Your culture influences whether your employees work efficiently to meet their goals, or “spin their wheels” to fulfill their 40-hour a week time commitment. If a recession happens, you will want a culture that prioritizes clear alignment on goals and strong collaboration across teams, as a greater volume of work will need to be done in the same amount of time. Cultivate this culture now.
How committed and willing employees are to go above and beyond.
How hard will your employees work to help the company and their colleagues during good times and not-so-good times? The answer is strongly influenced by how positively they feel about the organization, its culture, and its future prospects.
Tips for taking a culture-first approach during an economic downturn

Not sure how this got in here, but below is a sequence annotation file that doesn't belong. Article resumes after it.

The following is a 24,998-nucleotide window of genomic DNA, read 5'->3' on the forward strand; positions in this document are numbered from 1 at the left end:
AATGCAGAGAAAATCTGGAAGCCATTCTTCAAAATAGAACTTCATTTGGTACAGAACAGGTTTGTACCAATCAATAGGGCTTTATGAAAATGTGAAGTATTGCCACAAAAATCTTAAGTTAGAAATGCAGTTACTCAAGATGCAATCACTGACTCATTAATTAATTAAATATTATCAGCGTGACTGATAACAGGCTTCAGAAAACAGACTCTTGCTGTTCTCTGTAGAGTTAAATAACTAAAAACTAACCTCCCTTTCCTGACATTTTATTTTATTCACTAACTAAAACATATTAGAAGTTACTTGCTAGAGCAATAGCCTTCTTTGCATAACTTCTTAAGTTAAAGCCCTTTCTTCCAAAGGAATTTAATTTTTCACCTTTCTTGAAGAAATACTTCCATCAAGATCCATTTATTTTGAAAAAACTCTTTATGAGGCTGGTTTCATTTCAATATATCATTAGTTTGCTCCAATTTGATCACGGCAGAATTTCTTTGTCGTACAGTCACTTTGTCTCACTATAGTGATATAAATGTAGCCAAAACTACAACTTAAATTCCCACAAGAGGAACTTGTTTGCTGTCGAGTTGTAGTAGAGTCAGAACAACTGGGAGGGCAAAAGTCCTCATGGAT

In our report, Putting culture first to overcome organizational uncertainty, we identified four types of companies based on their retention and hiring rates.
During a recession, most companies become either a Decreasing or Holding company, depending on if a company goes through a hiring freeze or a layoff. Below, we’ll share tips on what you can do to strengthen or maintain your culture, based on people science data.
How to take action as a Decreasing company
During a recession, Decreasing companies often comprise organizations that are undergoing layoffs. As a result, morale is often low before, during, and after people are let go. Despite the challenges that come with layoffs, there are some small yet significant things you can do to make this time of transition a bit easier for everyone involved, such as communicating news of layoffs transparently and authentically.